3. There are fewer than 5 employees stationed at the job site at a given time 
  4. Employees cannot leave their position because they need to be available in case of unusual or emergency conditions (for example, while conducting scientific research) 
  5. Employees are certified by the Board of Education

Employees can also waive their right to a meal break by signing a written agreement, which their employer must also sign.

Employees who work during meal breaks must be paid.

Federal Law states that all breaks lasting under 20 minutes are considered part of the workday and must be paid. Meal breaks lasting 30 minutes or longer can be unpaid, so long as employees don’t work during that time.

Florida

Employees under the age of 18 must receive a 10-minute rest break for every 4 consecutive hours they work. Employees aged 18 and over are not guaranteed rest breaks.

Employees under the age of 18 must receive a 30-minute meal break if they are working for 4 or more consecutive hours. Employees aged 18 and over are not guaranteed meal breaks.

Federal Law states that all breaks lasting under 20 minutes are considered part of the workday and must be paid. Meal breaks lasting 30 minutes or longer can be unpaid, so long as employees don’t work during that time.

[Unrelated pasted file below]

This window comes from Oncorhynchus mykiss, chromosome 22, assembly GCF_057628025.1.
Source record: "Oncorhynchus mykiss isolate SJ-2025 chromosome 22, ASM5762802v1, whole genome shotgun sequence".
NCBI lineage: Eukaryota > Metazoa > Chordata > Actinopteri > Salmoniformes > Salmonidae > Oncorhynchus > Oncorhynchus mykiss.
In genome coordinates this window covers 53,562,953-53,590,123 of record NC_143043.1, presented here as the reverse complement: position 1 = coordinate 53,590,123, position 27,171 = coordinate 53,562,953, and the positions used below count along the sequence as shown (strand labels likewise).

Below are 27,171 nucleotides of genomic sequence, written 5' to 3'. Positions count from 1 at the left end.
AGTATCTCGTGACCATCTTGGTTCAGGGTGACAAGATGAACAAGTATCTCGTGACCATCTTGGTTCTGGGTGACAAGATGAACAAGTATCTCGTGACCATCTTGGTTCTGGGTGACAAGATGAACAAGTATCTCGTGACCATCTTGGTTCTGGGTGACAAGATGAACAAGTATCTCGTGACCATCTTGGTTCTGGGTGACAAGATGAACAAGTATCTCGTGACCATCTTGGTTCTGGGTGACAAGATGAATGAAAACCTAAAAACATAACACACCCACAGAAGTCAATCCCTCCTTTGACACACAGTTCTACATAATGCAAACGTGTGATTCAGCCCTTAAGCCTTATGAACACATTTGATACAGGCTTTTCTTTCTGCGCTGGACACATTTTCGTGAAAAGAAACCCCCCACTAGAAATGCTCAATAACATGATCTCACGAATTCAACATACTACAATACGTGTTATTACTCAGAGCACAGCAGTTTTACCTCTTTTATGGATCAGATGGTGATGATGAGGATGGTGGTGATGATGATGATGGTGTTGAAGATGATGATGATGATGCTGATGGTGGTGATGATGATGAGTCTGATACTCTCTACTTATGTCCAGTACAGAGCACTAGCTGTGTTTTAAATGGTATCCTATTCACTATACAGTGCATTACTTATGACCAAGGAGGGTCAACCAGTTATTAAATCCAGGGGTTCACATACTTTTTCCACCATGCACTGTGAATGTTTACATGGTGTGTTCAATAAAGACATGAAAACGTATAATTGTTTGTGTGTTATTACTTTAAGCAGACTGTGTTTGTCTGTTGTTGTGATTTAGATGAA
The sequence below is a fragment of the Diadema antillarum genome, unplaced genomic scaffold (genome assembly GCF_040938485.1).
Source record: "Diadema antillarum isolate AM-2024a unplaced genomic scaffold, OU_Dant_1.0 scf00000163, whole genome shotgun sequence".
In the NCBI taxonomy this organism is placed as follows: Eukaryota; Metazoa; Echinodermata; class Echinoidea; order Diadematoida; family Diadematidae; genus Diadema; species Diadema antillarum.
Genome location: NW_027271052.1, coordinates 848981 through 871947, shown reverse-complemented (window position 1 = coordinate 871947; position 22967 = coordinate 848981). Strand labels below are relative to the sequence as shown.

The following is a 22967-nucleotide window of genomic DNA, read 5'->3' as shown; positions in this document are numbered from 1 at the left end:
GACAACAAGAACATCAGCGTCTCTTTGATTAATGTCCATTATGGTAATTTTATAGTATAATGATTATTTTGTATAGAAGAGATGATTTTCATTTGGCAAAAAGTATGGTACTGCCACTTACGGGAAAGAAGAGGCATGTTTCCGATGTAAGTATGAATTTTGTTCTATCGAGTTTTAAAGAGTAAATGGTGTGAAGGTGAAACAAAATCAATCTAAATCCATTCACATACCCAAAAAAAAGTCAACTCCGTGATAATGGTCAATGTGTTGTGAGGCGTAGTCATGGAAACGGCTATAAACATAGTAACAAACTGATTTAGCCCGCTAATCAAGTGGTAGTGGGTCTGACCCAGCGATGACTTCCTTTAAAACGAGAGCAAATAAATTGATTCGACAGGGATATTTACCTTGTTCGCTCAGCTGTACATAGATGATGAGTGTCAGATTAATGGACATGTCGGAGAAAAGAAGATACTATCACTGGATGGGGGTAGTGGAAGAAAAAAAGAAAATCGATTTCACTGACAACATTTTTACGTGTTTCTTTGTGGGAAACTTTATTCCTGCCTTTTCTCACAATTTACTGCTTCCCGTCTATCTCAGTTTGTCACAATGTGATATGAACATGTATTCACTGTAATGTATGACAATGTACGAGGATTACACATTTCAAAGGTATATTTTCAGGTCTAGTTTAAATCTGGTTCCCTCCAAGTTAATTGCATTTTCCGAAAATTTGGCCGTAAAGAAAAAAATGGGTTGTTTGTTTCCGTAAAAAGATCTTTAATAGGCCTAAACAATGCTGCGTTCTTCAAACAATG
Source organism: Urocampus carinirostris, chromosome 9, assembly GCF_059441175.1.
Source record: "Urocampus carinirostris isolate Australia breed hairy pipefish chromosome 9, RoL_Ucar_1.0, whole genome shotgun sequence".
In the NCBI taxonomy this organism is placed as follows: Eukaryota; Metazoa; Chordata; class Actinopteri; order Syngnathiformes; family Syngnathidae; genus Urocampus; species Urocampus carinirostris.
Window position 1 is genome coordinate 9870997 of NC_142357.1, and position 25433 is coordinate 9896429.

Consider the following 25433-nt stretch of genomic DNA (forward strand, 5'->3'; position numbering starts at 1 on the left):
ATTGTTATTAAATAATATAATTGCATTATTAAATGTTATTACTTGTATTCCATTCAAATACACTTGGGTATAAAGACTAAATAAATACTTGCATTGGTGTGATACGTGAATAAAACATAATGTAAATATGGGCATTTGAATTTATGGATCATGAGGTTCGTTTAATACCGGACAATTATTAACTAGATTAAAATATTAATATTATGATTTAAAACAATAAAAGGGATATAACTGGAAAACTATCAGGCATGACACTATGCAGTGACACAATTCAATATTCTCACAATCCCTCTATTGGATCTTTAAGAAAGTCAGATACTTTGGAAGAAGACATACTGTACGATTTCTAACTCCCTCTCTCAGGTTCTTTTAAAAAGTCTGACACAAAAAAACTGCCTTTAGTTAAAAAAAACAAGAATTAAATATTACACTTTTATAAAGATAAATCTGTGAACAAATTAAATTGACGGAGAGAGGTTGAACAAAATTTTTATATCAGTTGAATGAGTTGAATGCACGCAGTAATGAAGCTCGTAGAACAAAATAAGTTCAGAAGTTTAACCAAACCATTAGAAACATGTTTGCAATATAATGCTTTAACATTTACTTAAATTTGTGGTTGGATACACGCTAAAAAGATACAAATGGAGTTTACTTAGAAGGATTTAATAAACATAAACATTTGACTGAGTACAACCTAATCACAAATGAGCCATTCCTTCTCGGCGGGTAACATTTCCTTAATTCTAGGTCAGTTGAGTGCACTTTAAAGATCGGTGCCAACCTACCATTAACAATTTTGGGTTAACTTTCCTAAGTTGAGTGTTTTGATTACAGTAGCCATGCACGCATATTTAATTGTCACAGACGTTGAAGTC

Georgia

Employers are not required to give rest breaks.

Employers are not required to give meal breaks.

Federal Law states that all breaks lasting under 20 minutes are considered part of the workday and must be paid. Meal breaks lasting 30 minutes or longer can be unpaid, so long as employees don’t work during that time.

Hawaii

Employers are not required to give rest breaks.

Employees under the age of 16 must receive a 30-minute meal break if they are working for 5 or more consecutive hours. Employers are not required to provide meal breaks to workers over the age of 16.

Federal Law states that all breaks lasting under 20 minutes are considered part of the workday and must be paid. Meal breaks lasting 30 minutes or longer can be unpaid, so long as employees don’t work during that time.

Idaho

Employers are not required to give rest breaks.

Employers are not required to give meal breaks.

Federal Law states that all breaks lasting under 20 minutes are considered part of the workday and must be paid. Meal breaks lasting 30 minutes or longer can be unpaid, so long as employees don’t work during that time.

Illinois

Hotel room attendants who are working in counties with over 3 million people must receive two 15-minute rest breaks if they are working for 7 or more hours. Employers in other industries are not required to give rest breaks.

Employees over the age of 16 outside the hotel industry must receive a 20-minute meal break if they are working at least 7.5 consecutive hours. The break must be granted no later than 5 hours after their shift began. Employees who are working for 12 or more hours must receive an additional 20-minute break.

Employees under the age of 16 must receive a 30-minute meal break if they are working for 5 or more consecutive hours.